Priebus pushed out af­ter rocky ten­ure

Miami Herald - - FRONT PAGE -

to be on the edge of ouster, Priebus saw his fate fi­nally sealed a week ago when Trump hired Scara­mucci, an edgy Wall Street fi­nancier, over the chief of staff’s ob­jec­tions. Priebus’ ally, Sean Spicer, the press sec­re­tary, re­signed in protest.

More than just a per­son­nel dis­pute, the dis­agree­ment sug­gested a broader cleav­age that would lead to Priebus’ res­ig­na­tion. In tap­ping Scara­mucci, Trump was turn­ing to a wealthy New Yorker who had be­come part of his in­ner cir­cle, and who com­pen­sated in charisma and rap­port with Trump and his fam­ily for what he lacked in gov­ern­ing ex­pe­ri­ence.

Priebus rep­re­sented a more con­ven­tional breed of se­nior White House fig­ure, cho­sen by the pres­i­dent de­spite a ca­reer de­fined by the cal­cu­la­tions of tra­di­tional Repub­li­can Party pol­i­tics, which Trump re­gards as part of “the swamp” he was elected to drain.

Priebus and Spicer had told the pres­i­dent they be­lieved Scara­mucci, a gre­gar­i­ous hedge fund man­ager and fundraiser, lacked the po­lit­i­cal ex­pe­ri­ence and or­ga­ni­za­tional skills re­quired to serve in the role of com­mu­ni­ca­tions di­rec­tor. In the end, how­ever, those warn­ings fell on deaf ears and fur­ther soured Trump, who al­most from the start sug­gested both pub­licly and pri­vately that the job of his chief of staff was not safe.

Scara­mucci made clear when he was hired that he re­ported not to Priebus but di­rectly to the pres­i­dent and by Wed­nes­day night was pub­licly sug­gest­ing that the chief of staff was a leaker and even threat­ened to seek an FBI in­ves­ti­ga­tion. On Thurs­day, he went on tele­vi­sion and dared Priebus to deny leak­ing and de­scribed the two of them as Cain and Abel, the bi­b­li­cal broth­ers whose ri­valry re­sults in one killing the other.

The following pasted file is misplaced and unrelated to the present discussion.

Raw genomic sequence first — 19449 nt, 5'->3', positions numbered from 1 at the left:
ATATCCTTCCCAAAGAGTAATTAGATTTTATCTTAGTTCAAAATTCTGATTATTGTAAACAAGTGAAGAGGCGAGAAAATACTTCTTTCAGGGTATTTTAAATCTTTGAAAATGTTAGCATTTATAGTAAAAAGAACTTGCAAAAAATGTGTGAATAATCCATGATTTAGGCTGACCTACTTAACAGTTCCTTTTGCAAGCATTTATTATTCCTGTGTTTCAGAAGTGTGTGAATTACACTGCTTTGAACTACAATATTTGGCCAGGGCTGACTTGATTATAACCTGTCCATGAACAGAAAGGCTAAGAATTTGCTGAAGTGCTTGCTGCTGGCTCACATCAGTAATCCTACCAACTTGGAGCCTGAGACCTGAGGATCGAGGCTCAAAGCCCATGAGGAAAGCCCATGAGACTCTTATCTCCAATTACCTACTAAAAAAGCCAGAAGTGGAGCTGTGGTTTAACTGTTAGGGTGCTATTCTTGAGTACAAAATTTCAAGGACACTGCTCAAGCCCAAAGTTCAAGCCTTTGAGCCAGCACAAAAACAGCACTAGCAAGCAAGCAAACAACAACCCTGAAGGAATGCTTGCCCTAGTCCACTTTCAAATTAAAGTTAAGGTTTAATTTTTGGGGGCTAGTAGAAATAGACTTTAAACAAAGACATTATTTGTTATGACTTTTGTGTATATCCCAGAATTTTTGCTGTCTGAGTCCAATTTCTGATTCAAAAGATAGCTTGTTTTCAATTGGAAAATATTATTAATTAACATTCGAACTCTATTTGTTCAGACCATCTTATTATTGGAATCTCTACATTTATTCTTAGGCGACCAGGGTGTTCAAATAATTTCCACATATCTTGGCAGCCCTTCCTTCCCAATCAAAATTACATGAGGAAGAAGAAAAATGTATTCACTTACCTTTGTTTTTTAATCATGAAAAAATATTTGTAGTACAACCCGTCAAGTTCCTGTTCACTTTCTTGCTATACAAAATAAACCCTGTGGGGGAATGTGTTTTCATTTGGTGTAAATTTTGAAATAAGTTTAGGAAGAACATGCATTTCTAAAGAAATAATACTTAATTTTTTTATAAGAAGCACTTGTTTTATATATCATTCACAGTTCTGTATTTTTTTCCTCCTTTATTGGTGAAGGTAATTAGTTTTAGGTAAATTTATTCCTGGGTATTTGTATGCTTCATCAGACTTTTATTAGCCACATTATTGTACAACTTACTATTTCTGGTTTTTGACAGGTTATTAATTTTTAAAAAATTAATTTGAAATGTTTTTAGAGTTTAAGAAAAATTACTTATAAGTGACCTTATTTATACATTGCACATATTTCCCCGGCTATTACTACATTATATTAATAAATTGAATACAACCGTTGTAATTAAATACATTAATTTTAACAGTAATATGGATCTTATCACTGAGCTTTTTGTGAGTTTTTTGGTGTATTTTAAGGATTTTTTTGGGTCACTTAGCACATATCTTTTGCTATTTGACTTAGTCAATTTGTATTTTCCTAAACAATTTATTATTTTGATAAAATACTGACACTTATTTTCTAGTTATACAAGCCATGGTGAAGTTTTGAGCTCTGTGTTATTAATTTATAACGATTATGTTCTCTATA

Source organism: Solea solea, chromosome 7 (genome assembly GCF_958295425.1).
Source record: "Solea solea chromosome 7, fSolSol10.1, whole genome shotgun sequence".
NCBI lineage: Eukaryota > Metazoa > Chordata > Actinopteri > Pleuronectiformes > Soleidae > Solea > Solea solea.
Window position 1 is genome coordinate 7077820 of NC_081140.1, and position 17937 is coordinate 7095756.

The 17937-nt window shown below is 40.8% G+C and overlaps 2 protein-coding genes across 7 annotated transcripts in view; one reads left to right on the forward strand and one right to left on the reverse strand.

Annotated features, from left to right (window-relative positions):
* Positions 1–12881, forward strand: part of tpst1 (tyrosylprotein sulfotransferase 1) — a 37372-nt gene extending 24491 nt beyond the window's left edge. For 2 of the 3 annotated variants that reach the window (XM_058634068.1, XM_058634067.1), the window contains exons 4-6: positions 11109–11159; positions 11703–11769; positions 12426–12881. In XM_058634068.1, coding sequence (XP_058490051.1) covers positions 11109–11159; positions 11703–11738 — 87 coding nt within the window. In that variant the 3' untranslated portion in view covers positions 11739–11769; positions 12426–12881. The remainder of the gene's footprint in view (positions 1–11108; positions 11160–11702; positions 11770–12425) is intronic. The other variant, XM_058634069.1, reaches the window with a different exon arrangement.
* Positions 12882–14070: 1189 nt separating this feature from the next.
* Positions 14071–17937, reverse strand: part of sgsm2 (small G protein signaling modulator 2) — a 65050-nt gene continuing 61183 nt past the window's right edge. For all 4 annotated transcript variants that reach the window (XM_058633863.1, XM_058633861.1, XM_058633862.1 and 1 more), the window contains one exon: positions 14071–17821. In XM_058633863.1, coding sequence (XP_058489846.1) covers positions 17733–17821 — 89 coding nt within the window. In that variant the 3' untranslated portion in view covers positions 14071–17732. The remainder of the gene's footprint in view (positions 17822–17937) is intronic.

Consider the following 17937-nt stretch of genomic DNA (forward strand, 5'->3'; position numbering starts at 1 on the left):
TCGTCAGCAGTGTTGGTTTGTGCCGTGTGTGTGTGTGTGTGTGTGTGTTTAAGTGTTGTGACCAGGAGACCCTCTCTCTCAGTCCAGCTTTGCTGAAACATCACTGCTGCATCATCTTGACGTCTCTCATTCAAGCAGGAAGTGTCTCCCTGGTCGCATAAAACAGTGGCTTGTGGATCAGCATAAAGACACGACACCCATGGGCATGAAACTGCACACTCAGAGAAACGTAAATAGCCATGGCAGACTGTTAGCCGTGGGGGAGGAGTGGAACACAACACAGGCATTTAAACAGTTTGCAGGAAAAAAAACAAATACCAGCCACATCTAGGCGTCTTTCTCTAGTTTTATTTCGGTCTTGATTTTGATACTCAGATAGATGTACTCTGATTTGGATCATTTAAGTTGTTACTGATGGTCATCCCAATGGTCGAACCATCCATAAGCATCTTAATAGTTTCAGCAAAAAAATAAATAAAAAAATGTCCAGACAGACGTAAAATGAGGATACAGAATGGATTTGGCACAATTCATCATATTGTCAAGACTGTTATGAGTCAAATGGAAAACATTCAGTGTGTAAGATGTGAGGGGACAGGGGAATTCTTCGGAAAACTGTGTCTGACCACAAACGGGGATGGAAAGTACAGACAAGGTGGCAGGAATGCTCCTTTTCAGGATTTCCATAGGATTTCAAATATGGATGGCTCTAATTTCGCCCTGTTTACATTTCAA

On Thurs­day even­ing, the New Yorker posted an in­ter­view with Scara­mucci that in­cluded a vul­gar­ity-laced tirade against Priebus. He called Priebus a “para­noid schiz­o­phrenic, a para­noiac,” who leaked in­for­ma­tion against him and vowed to get him fired. “He’ll be asked to re­sign very shortly,” Scara­mucci said.

As party chair­man last year, Priebus was slow to em­brace Trump’s can­di­dacy, and the pres­i­dent, who some­times called him “Reincey” in pri­vate, never let his chief of staff for­get it. Trump had of­ten joked about his chief of staff’s long-term loy­alty and liked re­mind­ing the peo­ple around him that Priebus sug­gested that he con­sider drop­ping out af­ter the “Ac­cess Hol­ly­wood” tape of Trump’s crude re­marks about women was made pub­lic in Oc­to­ber.

A na­tive of Kenosha, Wis­con­sin, Priebus rose through the ranks of the Repub­li­can Party to be his state’s chair­man, amass­ing power by es­tab­lish­ing re­la­tion­ships with party donors and be­com­ing an ef­fec­tive op­er­a­tor within the na­tional party, which he was cho­sen to lead in 2011. One of his top al­lies was a fel­low Repub­li­can from Wis­con­sin, House Speaker Paul D. Ryan, who pub­licly de­fended Priebus on Thurs­day when no one in the White House would.

With many for­mer mem­bers of Pres­i­dent Ge­orge W. Bush’s ad­min­is­tra­tion un­will­ing to work for a pres­i­dent they re­gard as un­qual­i­fied or black­balled be­cause of their op­po­si­tion to Trump’s can­di­dacy last year, Priebus staffed the West Wing with an as­sort­ment of Repub­li­can vet­er­ans and some of his core staff at the RNC, in­clud­ing his for­mer deputy, Katie Walsh. But the as­sim­i­la­tion of the RNC into the West Wing was fraught and Walsh and oth­ers de­parted.

Jared Kush­ner, the pres­i­dent’s son-in-law and se­nior ad­viser, soured on Priebus, partly be­cause of what he viewed as Spicer’s short­com­ings. Other se­nior ad­vis­ers bris­tled at his de­meanor or sus­pected he was un­der­min­ing him. An al­liance of con­ve­nience with Stephen K. Ban­non, the na­tion­al­ist and de­cid­edly anti-es­tab­lish­ment chief strate­gist, seemed to fade in re­cent weeks.

The jock­ey­ing to re­place Priebus got un­der­way even be­fore his demise was of­fi­cial. Many of Scara­mucci’s col­leagues as­sumed he wanted the job, but he would have been con­tro­ver­sial not just be­cause of his foul-mouthed rant that in­cluded a vul­gar at­tack on Ban­non.

Orig­i­nally a sharp critic of Trump as a can­di­date, he do­nated to and voted for Democrats like Pres­i­dent Barack Obama and sup­ported gun con­trol, abor­tion rights and same-sex mar­riage, op­posed the death penalty and crit­i­cized those who call cli­mate change a hoax.

Some of Trump’s long­time sup­port­ers also pub­licly ques­tioned his in­ter­est in Kelly. “The pres­i­dent needs some­one who un­der­stands the Trump con­stituency as his chief of staff, some­one who has both ad­min­is­tra­tive skills and po­lit­i­cal savvy,” said Roger Stone, Trump’s off and on ad­viser.

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